We were about a month away from signing papers on the house when the sales lady called to say that they were missing a document from us. Apparently we were supposed to have gone to la Secretaría de Asuntos Exteriores to ask for a very special letter. This one-page letter, stating my FM3 (my immigration document) information and not much else at all, granted me permission to buy property in Mexico. It was a simple letter that cost me $4000 pesos (about $365 USD) and is valid only for this specific piece of property. Anytime in the future that I wish to buy some sort of property on Mexican soil, I have to solicit yet another shockingly expensive and ridiculously simple letter. Sometimes I honestly think that there is some bitter Mexican sitting somewhere inventing ways to steal money from “rich” gringos and put it directly into his corrupt pocket. All I know is that I was out 4000 pesos at a very crucial time. What would it have taken for someone to warn me about the need for this letter sooner? Four months had passed since we had started to buy the house and according to the construction company, ALL our documents were in order-until the last minute. **Sigh.**

When the house was finally built and ready for us to sign papers, we had a meeting with the neighborhood architect to check out the house. We were to identify any problems we found with the house and they would be fixed by the next day. The architect gave us an appointment at 5:30pm, by which time it was almost dark out. There was no electricity in the house yet, so we could barely see. We went around looking at pieces of the plaster wall that had been gouged or scraped, windows that didn’t shut or slide correctly, and so on. The next day, we went back to check that everything had been fixed. Once again, the architect told us to come at 5:30. We were not smart enough to bring a flashlight so we were bumping around in the dark trying to see if any improvements had been made on the house. Of course, hardly any improvements had been made, but we couldn’t see well enough to find out until we actually signed papers and moved into the house a few weeks later.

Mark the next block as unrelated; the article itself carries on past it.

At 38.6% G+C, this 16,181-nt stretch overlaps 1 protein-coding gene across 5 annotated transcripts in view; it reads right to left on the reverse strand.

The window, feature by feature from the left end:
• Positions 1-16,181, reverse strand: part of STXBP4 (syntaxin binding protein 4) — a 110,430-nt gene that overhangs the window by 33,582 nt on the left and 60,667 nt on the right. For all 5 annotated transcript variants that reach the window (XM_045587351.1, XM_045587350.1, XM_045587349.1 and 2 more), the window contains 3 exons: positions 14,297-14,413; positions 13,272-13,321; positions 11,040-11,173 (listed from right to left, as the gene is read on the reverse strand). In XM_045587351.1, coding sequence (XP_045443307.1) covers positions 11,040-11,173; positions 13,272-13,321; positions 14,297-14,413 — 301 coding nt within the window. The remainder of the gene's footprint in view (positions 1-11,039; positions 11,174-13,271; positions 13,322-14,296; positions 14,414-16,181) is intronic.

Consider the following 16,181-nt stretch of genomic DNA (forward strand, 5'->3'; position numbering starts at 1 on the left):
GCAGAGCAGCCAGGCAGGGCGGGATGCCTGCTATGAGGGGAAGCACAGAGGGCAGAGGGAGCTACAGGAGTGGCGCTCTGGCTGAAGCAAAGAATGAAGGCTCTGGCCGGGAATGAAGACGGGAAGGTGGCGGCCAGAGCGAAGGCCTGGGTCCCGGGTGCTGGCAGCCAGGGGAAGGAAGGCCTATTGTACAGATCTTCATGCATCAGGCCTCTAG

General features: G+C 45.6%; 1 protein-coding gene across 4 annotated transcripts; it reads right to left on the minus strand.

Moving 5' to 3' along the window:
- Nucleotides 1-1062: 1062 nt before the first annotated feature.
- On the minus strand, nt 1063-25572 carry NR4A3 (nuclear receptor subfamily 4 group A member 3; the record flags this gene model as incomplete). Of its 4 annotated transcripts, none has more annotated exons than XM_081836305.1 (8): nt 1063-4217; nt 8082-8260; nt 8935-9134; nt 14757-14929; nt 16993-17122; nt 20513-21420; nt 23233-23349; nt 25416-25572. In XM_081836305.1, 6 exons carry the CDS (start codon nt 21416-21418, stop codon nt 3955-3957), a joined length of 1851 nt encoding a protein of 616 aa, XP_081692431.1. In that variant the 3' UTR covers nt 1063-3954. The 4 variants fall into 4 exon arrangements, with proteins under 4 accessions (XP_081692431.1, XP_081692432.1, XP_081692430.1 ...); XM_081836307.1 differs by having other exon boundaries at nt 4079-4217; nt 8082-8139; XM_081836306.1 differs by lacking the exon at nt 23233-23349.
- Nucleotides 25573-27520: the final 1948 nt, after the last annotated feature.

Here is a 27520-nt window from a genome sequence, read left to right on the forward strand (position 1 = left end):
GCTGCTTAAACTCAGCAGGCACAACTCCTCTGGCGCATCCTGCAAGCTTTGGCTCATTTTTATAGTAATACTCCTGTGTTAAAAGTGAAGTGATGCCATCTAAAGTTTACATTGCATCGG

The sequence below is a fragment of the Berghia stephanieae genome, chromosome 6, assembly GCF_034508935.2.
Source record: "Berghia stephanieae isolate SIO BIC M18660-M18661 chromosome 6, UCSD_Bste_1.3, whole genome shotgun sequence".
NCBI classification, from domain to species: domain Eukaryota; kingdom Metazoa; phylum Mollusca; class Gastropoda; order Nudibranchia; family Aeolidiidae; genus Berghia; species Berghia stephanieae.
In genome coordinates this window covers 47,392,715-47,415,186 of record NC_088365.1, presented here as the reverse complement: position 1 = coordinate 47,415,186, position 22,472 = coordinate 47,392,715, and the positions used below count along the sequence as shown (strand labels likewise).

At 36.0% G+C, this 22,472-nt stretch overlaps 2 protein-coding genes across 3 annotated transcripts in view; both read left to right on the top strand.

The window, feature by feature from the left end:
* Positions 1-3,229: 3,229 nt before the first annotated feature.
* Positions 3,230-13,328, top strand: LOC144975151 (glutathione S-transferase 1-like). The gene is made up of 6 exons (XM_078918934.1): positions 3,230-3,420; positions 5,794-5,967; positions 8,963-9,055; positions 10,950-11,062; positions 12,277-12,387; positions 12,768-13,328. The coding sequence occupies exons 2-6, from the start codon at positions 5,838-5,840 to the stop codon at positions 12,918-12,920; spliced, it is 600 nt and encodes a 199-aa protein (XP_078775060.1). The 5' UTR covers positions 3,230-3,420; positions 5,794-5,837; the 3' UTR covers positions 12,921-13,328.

Our first week in the house, it rained pretty hard outside. We ended up with a big, wet spot on our bedroom wall. Either the window or the concrete block had not been sealed correctly, and water was entering. The following day we called the architect and someone came to seal the outside of the house. Luckily, we haven’t had water since. The second week in the house we reported a window that was clearly defective because we could barely slide it shut. After a few more weeks, the window suppliers came to install windows in some other houses, so they replaced our window free of charge. These were things that worked out well for us because they were taken care of relatively quickly, but at the same time, it was a brand new house. These things should never have been issues in the first place.

After two months in our new home, we had already settled in and were starting to feel comfortable in the neighborhood. We met another young couple who lived a few houses away, but aside from that, our neighbors were rather reclusive; we had hardly met anyone. Then all of a sudden a neighbor came by and invited us to a neighborhood meeting in the park the next night. There was a pretty good turnout at the meeting, and for the first time we got a good look at our new neighbors. There were a lot of young couples like Carlos and me. It turned out that the reason for the meeting was that it had become obvious that the neighborhood was going to be left open and not closed off by walls as we had originally thought. This was a problem because there is a terribly run-down, generally awful neighborhood right behind ours. With our neighborhood open, it would become a main street connecting the thousands of houses behind us with the main street into town. We were picturing literally hundreds of cars and buses passing through out quiet neighborhood every day.